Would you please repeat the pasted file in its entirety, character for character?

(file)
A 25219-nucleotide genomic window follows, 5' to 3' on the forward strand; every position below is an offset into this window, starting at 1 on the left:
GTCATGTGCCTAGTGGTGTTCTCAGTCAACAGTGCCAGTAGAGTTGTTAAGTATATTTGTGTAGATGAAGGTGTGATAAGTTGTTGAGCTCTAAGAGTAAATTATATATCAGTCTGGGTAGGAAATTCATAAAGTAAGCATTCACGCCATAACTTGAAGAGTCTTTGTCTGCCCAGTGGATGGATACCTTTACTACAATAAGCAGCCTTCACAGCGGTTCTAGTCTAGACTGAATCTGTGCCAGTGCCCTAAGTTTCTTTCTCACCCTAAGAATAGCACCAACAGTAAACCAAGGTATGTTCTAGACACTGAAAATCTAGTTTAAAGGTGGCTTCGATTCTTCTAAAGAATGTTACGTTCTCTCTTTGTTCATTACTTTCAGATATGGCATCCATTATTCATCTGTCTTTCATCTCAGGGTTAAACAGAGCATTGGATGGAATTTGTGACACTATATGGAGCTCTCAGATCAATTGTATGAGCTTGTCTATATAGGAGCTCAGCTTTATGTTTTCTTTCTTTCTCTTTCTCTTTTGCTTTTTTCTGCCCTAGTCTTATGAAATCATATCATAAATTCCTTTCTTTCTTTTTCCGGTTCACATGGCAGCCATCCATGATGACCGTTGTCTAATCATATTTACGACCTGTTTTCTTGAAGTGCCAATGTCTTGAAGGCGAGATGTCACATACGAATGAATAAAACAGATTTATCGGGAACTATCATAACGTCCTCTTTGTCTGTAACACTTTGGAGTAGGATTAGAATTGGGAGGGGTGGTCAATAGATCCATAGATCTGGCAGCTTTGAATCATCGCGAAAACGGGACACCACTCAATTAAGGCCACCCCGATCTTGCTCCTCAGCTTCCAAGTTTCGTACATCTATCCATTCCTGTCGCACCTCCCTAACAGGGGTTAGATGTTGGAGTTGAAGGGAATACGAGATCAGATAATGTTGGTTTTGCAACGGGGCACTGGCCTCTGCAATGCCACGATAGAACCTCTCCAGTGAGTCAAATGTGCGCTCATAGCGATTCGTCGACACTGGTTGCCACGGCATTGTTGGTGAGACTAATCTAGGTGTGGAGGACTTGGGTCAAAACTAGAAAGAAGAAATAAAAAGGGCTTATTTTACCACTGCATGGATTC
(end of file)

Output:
A 25219-nucleotide genomic window follows, 5' to 3' on the forward strand; every position below is an offset into this window, starting at 1 on the left:
GTCATGTGCCTAGTGGTGTTCTCAGTCAACAGTGCCAGTAGAGTTGTTAAGTATATTTGTGTAGATGAAGGTGTGATAAGTTGTTGAGCTCTAAGAGTAAATTATATATCAGTCTGGGTAGGAAATTCATAAAGTAAGCATTCACGCCATAACTTGAAGAGTCTTTGTCTGCCCAGTGGATGGATACCTTTACTACAATAAGCAGCCTTCACAGCGGTTCTAGTCTAGACTGAATCTGTGCCAGTGCCCTAAGTTTCTTTCTCACCCTAAGAATAGCACCAACAGTAAACCAAGGTATGTTCTAGACACTGAAAATCTAGTTTAAAGGTGGCTTCGATTCTTCTAAAGAATGTTACGTTCTCTCTTTGTTCATTACTTTCAGATATGGCATCCATTATTCATCTGTCTTTCATCTCAGGGTTAAACAGAGCATTGGATGGAATTTGTGACACTATATGGAGCTCTCAGATCAATTGTATGAGCTTGTCTATATAGGAGCTCAGCTTTATGTTTTCTTTCTTTCTCTTTCTCTTTTGCTTTTTTCTGCCCTAGTCTTATGAAATCATATCATAAATTCCTTTCTTTCTTTTTCCGGTTCACATGGCAGCCATCCATGATGACCGTTGTCTAATCATATTTACGACCTGTTTTCTTGAAGTGCCAATGTCTTGAAGGCGAGATGTCACATACGAATGAATAAAACAGATTTATCGGGAACTATCATAACGTCCTCTTTGTCTGTAACACTTTGGAGTAGGATTAGAATTGGGAGGGGTGGTCAATAGATCCATAGATCTGGCAGCTTTGAATCATCGCGAAAACGGGACACCACTCAATTAAGGCCACCCCGATCTTGCTCCTCAGCTTCCAAGTTTCGTACATCTATCCATTCCTGTCGCACCTCCCTAACAGGGGTTAGATGTTGGAGTTGAAGGGAATACGAGATCAGATAATGTTGGTTTTGCAACGGGGCACTGGCCTCTGCAATGCCACGATAGAACCTCTCCAGTGAGTCAAATGTGCGCTCATAGCGATTCGTCGACACTGGTTGCCACGGCATTGTTGGTGAGACTAATCTAGGTGTGGAGGACTTGGGTCAAAACTAGAAAGAAGAAATAAAAAGGGCTTATTTTACCACTGCATGGATTC